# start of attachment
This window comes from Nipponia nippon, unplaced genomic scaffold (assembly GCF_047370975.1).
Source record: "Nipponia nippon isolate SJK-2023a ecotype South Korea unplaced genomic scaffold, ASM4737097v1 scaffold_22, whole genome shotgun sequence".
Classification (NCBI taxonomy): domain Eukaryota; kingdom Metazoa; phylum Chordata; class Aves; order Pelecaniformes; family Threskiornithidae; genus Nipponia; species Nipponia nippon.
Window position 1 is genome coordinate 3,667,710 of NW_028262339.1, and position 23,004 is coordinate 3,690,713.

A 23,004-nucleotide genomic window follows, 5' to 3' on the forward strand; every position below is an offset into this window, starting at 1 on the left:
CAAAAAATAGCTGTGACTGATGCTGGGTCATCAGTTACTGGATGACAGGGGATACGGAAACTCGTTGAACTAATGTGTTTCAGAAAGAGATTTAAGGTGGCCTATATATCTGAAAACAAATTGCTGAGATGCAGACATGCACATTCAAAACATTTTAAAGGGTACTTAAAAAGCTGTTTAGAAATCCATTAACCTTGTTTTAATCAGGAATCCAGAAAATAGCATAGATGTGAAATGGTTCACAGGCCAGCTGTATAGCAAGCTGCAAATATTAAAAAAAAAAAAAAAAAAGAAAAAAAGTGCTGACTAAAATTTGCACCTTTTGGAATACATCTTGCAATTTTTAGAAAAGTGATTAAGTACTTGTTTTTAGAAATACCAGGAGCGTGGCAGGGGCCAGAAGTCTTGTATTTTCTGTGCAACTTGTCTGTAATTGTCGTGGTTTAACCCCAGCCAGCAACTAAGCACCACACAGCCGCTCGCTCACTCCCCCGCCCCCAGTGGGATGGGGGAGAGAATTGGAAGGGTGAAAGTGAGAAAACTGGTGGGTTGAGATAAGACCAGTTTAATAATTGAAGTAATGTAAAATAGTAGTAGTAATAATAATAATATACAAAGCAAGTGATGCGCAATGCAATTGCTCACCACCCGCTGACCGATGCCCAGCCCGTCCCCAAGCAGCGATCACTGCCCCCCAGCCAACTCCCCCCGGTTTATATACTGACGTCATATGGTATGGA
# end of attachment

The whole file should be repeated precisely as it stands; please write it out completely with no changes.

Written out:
This window comes from Nipponia nippon, unplaced genomic scaffold (assembly GCF_047370975.1).
Source record: "Nipponia nippon isolate SJK-2023a ecotype South Korea unplaced genomic scaffold, ASM4737097v1 scaffold_22, whole genome shotgun sequence".
Classification (NCBI taxonomy): domain Eukaryota; kingdom Metazoa; phylum Chordata; class Aves; order Pelecaniformes; family Threskiornithidae; genus Nipponia; species Nipponia nippon.
Window position 1 is genome coordinate 3,667,710 of NW_028262339.1, and position 23,004 is coordinate 3,690,713.

A 23,004-nucleotide genomic window follows, 5' to 3' on the forward strand; every position below is an offset into this window, starting at 1 on the left:
CAAAAAATAGCTGTGACTGATGCTGGGTCATCAGTTACTGGATGACAGGGGATACGGAAACTCGTTGAACTAATGTGTTTCAGAAAGAGATTTAAGGTGGCCTATATATCTGAAAACAAATTGCTGAGATGCAGACATGCACATTCAAAACATTTTAAAGGGTACTTAAAAAGCTGTTTAGAAATCCATTAACCTTGTTTTAATCAGGAATCCAGAAAATAGCATAGATGTGAAATGGTTCACAGGCCAGCTGTATAGCAAGCTGCAAATATTAAAAAAAAAAAAAAAAAAGAAAAAAAGTGCTGACTAAAATTTGCACCTTTTGGAATACATCTTGCAATTTTTAGAAAAGTGATTAAGTACTTGTTTTTAGAAATACCAGGAGCGTGGCAGGGGCCAGAAGTCTTGTATTTTCTGTGCAACTTGTCTGTAATTGTCGTGGTTTAACCCCAGCCAGCAACTAAGCACCACACAGCCGCTCGCTCACTCCCCCGCCCCCAGTGGGATGGGGGAGAGAATTGGAAGGGTGAAAGTGAGAAAACTGGTGGGTTGAGATAAGACCAGTTTAATAATTGAAGTAATGTAAAATAGTAGTAGTAATAATAATAATATACAAAGCAAGTGATGCGCAATGCAATTGCTCACCACCCGCTGACCGATGCCCAGCCCGTCCCCAAGCAGCGATCACTGCCCCCCAGCCAACTCCCCCCGGTTTATATACTGACGTCATATGGTATGGA